Models are representations of complex phenomena and are used to understand and predict changes in those phenomena. Population dynamics of various organisms, especially insects, are of particular concern as population changes affect human health, production of ecosystem commodities, and the quality of terrestrial and aquatic ecosystems. Hence, development of models to improve our ability to understand and predict changes in insect population abundances has a rich history.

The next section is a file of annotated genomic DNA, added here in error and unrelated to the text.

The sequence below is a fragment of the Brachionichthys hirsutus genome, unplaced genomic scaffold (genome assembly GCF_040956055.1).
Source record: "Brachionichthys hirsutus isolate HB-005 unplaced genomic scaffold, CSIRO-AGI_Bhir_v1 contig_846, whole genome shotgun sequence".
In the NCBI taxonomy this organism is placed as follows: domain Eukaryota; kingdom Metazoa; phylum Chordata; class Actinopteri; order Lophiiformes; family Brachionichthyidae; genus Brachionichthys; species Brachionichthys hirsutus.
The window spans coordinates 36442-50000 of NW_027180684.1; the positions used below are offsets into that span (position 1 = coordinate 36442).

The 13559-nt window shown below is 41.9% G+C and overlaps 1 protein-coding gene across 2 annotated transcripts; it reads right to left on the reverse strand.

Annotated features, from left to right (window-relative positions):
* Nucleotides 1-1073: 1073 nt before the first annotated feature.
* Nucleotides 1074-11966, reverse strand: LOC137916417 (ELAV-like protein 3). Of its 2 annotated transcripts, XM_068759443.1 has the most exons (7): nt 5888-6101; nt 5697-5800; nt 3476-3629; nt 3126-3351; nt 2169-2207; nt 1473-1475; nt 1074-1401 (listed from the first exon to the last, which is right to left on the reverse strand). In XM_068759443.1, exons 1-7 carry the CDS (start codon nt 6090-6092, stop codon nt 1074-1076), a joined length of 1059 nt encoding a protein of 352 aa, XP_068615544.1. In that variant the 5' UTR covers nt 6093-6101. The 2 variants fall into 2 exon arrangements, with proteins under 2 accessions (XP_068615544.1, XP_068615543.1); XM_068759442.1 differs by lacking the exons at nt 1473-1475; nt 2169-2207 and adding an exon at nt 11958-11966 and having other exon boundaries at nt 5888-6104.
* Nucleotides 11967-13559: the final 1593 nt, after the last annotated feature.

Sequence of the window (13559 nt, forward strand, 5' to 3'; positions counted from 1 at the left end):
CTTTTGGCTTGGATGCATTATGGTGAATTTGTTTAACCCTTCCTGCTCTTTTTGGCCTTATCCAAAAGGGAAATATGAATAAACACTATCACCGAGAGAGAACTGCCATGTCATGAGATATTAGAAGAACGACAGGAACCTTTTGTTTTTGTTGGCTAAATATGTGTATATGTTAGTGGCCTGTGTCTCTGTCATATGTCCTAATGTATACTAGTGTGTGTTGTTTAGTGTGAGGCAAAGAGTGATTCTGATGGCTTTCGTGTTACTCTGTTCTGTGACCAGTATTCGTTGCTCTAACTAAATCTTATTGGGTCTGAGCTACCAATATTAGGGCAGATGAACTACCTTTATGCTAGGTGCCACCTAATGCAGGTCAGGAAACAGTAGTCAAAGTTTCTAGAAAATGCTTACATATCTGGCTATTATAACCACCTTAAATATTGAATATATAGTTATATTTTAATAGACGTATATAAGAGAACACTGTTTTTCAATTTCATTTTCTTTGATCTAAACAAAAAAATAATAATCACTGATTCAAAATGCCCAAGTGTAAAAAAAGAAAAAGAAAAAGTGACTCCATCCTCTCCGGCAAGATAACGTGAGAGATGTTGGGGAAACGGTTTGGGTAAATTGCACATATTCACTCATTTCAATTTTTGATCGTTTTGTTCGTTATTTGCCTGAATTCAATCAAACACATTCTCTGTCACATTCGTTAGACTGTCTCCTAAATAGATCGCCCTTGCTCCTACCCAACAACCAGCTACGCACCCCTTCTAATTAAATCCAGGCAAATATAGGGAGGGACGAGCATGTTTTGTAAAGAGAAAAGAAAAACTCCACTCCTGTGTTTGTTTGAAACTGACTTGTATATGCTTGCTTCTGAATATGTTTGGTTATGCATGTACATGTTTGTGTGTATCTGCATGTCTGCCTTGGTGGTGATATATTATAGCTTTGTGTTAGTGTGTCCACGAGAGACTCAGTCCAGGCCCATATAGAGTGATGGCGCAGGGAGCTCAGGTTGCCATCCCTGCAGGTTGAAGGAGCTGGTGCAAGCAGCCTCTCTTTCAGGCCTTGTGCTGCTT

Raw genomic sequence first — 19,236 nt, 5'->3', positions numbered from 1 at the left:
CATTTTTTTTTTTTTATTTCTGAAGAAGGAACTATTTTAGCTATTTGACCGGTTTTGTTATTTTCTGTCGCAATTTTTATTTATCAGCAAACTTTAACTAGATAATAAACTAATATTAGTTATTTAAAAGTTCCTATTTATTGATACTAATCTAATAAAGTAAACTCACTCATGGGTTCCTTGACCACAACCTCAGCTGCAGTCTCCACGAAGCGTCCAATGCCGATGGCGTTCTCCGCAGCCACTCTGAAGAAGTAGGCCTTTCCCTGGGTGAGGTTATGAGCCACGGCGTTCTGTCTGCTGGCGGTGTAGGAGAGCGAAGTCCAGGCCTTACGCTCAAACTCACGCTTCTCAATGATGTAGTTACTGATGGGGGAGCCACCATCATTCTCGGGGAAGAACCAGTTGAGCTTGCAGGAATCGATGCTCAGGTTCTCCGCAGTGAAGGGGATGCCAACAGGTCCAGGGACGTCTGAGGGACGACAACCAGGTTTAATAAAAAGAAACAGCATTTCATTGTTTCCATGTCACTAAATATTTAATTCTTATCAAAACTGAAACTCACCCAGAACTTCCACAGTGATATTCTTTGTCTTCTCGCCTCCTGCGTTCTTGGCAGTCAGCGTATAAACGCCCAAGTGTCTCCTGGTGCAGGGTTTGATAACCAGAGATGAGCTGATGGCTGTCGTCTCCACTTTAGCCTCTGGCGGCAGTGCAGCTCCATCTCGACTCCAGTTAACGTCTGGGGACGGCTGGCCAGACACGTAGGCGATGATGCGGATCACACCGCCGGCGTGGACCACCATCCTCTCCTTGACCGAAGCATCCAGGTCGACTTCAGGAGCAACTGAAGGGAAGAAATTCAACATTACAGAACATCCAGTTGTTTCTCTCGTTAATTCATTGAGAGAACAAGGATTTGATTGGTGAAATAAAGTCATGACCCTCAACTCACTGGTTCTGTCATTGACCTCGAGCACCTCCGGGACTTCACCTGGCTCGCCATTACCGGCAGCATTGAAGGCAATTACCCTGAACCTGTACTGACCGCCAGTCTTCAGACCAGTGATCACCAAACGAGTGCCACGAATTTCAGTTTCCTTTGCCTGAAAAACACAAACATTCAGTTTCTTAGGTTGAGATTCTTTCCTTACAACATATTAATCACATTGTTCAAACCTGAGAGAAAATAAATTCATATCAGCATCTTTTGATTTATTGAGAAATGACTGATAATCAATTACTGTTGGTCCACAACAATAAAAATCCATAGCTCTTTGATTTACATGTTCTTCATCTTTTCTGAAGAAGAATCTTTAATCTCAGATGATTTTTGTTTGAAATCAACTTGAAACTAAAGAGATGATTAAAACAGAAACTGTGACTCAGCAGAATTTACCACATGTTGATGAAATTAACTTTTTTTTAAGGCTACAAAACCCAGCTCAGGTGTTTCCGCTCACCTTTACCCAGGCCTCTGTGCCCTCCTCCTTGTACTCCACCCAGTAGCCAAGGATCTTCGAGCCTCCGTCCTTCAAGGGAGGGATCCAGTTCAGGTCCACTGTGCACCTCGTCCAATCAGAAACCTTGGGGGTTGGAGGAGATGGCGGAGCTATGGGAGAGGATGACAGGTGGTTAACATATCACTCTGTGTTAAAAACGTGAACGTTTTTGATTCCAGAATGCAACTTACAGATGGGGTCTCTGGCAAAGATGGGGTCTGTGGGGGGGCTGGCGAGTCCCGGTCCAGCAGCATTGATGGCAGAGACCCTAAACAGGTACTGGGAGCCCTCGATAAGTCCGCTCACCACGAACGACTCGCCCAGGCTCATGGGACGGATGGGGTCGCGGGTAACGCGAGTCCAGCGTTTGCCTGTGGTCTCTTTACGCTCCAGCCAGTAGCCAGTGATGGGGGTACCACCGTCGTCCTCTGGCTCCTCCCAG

Models take many forms. The simplest are conceptual models that clarify relationships between cause and effect. For example, box-and-arrow diagrams can be used to show which system components interact with each other (e.g., Fig. 1.3). More complex statistical models represent those relationships in quantitative terms (e.g., regression models that depict the relationship between population size and environmental factors; e.g., Figs. 5.3-5.4). Advances in computational technology have led to development of biophysical models that can integrate large datasets to predict responses of insect populations to a variety of interacting environmental variables. Computerized decision-support systems integrate a user interface with component submodels that can be linked in various ways, based on user-provided key words, to provide output that addresses specific questions (e.g., C. Shaw and Eav 1993).
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